Very sloppy, Ms. Chastain. But I’ll refrain from talking about sidesplitting laughter or ignorance. I just have a better idea on how you handle evidence.

      My question is why you feel compelled to call people names. For example, your blog refers to “a National Park Service lackey identified as Bob Sutton.” Yet, if you had actually read the article you assail, you would know that Mr. Sutton is chief historian for the National Park Service.

      Again, I’ll refrain from sidesplitting laughter over what could be seen at best as your ignorance.

  • Harry Dec 10, 2010 @ 6:36

    Leave to the SCV and their attention to historically accurate detail. The West Point cadet whose photo appears as the narrator speaks of “men and women of the south” who fought for liberty against overwhelming odds is non other than Henry Walter Kingsbury, who was an aide at First Bull Run and was mortally wounded at the head of his regiment at Antietam. At the head of his Connecticut regiment, that is.

    • Kevin Levin Dec 10, 2010 @ 7:24

      You can find the videos on YouTube and I linked to a few of them not too long ago. Even if you ignore the broader interpretive issues, there are basic factual problems with just about all of the videos. I suspect that this is why the History Channel refused to air them.

    • Shek Dec 10, 2010 @ 11:05

      I like how they use the picture of Burnside’s Bridge in Maryland when talking about Northern invasion . . .

  • Bob Dec 10, 2010 @ 6:29

    Great for a laugh…but I hope no one uses Stewart as a point of dicussion for historic accuracy 😉

    • Kevin Levin Dec 10, 2010 @ 6:31

      It’s “great for a laugh” because it effectively highlight the historical problem with the videos and the focus of the upcoming secession ball.

      • Margaret D. Blough Dec 10, 2010 @ 15:47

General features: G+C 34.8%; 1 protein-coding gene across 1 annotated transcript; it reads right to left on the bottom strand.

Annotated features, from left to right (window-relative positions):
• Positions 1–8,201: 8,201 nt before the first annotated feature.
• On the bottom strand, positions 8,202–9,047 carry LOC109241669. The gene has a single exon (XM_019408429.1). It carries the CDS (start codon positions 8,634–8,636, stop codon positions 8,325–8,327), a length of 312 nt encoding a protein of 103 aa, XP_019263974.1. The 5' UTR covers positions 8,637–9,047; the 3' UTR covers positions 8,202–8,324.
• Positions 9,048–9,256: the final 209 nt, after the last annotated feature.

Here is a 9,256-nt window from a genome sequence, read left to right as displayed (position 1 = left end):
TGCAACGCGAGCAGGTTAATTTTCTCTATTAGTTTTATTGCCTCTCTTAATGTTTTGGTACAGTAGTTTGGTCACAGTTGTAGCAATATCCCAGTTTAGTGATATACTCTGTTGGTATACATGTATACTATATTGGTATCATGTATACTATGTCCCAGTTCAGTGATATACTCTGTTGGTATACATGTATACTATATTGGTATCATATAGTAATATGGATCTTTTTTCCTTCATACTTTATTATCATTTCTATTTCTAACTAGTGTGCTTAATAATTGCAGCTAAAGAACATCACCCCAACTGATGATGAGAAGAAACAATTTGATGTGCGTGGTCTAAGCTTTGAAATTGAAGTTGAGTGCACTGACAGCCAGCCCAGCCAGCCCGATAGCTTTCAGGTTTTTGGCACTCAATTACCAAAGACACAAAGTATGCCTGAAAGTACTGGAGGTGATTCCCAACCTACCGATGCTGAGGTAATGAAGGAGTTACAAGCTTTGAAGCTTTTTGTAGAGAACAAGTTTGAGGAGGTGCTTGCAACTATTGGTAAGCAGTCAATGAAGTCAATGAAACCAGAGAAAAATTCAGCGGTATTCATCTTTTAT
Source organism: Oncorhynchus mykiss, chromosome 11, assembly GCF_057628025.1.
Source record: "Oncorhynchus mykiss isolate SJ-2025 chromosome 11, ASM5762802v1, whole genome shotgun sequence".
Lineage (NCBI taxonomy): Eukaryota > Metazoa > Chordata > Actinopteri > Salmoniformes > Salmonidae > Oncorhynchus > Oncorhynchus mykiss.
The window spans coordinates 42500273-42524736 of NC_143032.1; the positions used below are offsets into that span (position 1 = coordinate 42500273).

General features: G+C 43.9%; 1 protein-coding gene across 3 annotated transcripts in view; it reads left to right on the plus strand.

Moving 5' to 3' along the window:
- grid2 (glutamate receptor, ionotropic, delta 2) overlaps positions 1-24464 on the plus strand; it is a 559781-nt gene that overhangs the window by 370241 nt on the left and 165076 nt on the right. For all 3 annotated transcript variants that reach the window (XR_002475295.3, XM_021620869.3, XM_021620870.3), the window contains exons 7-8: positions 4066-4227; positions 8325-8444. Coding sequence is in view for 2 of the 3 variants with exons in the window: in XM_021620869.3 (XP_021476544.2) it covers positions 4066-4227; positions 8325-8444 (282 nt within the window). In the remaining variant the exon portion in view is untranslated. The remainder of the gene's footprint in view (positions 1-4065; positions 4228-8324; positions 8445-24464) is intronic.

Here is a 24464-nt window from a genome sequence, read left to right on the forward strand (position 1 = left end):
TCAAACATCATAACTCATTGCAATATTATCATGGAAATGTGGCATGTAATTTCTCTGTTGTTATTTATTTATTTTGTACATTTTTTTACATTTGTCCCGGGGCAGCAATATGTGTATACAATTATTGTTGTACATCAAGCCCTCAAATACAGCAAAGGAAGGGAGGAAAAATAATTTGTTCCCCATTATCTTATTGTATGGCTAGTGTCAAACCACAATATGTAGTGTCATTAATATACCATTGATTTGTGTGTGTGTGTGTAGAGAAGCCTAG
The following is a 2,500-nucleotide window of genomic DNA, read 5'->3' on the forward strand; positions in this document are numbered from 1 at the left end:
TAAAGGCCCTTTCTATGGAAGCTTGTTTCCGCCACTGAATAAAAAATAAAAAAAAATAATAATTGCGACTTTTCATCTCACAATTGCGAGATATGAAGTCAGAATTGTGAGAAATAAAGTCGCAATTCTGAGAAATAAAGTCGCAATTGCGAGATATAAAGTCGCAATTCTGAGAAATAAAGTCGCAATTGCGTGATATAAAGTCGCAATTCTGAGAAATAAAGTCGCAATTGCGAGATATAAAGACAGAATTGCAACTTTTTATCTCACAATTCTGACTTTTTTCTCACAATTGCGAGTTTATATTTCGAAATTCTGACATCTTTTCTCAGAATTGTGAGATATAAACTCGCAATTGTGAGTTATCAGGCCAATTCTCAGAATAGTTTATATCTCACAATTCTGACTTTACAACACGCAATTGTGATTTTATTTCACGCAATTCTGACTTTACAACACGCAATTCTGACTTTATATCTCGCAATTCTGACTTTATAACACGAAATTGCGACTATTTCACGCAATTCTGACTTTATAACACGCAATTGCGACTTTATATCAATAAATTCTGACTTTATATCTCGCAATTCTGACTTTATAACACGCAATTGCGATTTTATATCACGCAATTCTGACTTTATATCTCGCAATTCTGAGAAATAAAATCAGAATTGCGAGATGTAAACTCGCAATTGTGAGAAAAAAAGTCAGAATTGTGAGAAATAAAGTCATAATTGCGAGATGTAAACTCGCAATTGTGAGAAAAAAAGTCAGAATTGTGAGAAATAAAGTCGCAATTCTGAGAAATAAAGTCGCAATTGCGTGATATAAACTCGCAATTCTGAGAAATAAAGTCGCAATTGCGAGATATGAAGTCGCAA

I think Jon and Larry actually did an excellent job with the historical aspects, including quoting from original secession documents. BTW, in the video, what’s all this about “northern congressmen” doing all these awful things to the South? The Democrats controlled Congress through much of the antebellum period and northern Democrats voted along with their slave state compatriots for much of that period. The rift only began to occur during the late 1850s when slave state demands for protection for slavery began going farther than even the northern Democrats were willing to go. Until Lincoln was elected, there were exactly two presidents who were neither slave holders nor had any significant support from Southern Democrats. They were both named Adams and they were both one-term presidents.

        • Kevin Levin Dec 11, 2010 @ 2:53

          That’s right. White southerners did not complain about the intrusiveness of the federal government over its enforcement of the Fugitive Slave Act and they surely did not object to the Supreme Court’s ruling in Dred Scott v. Sanford.

          • Margaret D. Blough Dec 11, 2010 @ 4:37

            Look at the slave state Democrats’ demands that shattered the party’s 1860 national convention: that the party platform include (1) that the party rejected Douglas’s Freeport Doctrine, and (2) a call for a passage of a FEDERAL slave code.